Since last week, Longshore practitioners have debated whether Section 8(i) settlement agreements can be automatically approved during the government shutdown. Typically, all Longshore settlements are reviewed by the assigned district director. The district director has thirty days to review the settlement. If the settlement is reasonable, the district director issues a compensation order directing the parties to pay the amount identified in the order–most likely the same amount contemplated in the settlement agreement. But what if the district director does not issue a compensation order within thirty days? Or, as in this case, what if there are no district directors to issue compensation orders because of the government shutdown?
Section 8(i) of the Longshore and Harbor Workers’ Compensation Act (“LHWCA”) contains a provision that allows for automatic approval of settlements when all parties are represented by attorneys. Specifically, Section 8(i) states: “If the parties to a settlement are represented by counsel, then agreements shall be deemed approved unless specifically disapproved within thirty days after submission for approval.” The Code of Federal Regulations contains a similar provision: “However, if the parties are represented by counsel, the settlement shall be deemed approved unless specifically disapproved within thirty days after receipt of a complete application.” See 20 C.F.R. § 702.243. The thirty day time period does not begin until all necessary settlement information has been submitted.
The reason why the automatic approval provision is important is because of Section 14(f) of the LHWCA. If an employer and carrier fails to pay “any compensation, payable under the terms of an award . . . within ten days after it becomes due, there shall be added to such unpaid compensation an amount equal to 20 per centum thereof . . . .” In other words, failure to pay awarded compensation within ten days after it becomes due could result in a hefty 20% penalty. Because Section 8(i) has an automatic approval provision, a Section 14(f) penalty can be assessed against an employer or carrier that fails to pay the settlement amount within ten days of the automatic approval.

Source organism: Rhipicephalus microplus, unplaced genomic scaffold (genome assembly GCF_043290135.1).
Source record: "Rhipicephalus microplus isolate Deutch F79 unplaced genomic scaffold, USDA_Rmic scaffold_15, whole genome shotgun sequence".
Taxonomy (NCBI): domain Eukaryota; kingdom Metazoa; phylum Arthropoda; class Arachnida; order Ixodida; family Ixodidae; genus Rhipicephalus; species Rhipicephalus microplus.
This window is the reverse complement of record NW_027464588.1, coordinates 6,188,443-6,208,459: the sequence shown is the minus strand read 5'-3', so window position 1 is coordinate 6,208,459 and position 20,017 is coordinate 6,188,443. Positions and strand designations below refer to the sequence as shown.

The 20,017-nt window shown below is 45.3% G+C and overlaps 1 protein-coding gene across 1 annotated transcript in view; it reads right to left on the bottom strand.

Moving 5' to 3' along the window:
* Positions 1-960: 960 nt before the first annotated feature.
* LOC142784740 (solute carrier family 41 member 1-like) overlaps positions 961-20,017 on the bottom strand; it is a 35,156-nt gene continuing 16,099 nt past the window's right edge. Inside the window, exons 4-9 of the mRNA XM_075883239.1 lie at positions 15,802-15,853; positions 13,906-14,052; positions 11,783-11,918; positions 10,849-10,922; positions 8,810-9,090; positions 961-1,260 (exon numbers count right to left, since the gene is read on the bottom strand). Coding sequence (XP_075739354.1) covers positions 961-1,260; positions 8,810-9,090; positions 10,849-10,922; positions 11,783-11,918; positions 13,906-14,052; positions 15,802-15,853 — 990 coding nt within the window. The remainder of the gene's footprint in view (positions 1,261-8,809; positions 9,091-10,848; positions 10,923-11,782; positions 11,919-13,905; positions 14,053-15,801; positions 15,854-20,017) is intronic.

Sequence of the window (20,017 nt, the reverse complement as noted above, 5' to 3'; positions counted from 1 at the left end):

The issue now is whether settlements can be automatically approved during the government shutdown. In my opinion, it depends. Workers’ compensation schemes are meant to be self-executing. Payments are made without having to resort to a court order. In the absence of contrary law, the safer bet is to adhere to the automatic approval provisions and avoid the potential Section 14(f) penalty.
That’s not to say that distinctions can’t be drawn. Consider a settlement that was submitted by represented parties 28 days before the government shutdown. Day 30 comes after the Division of Longshore and Harbor Workers’ Compensation (“DLHWC”) closed its doors. More likely than not, the automatic approval provision would take effect and the settlement would be deemed approved. (Or at least that is how a cautious employer and carrier would approach this situation.)
In contrast, consider a settlement between represented parties that was submitted on October 2, 2013, after the shutdown started. Would the 30-day automatic approval rule apply to this settlement? There are arguments for both sides. I lean towards the argument that the rule would not apply, and that the 30-day window would not start until the government shutdown ended. I do not think that there would be “receipt of a complete [settlement] application” if there is no one at the DLHWC to actually receive the application.
Hopefully we will not have to consider these issues for much longer…
(Note: I originally published this post on Navigable Waters: A Maritime, Longshore and Defense Base Act Blog.)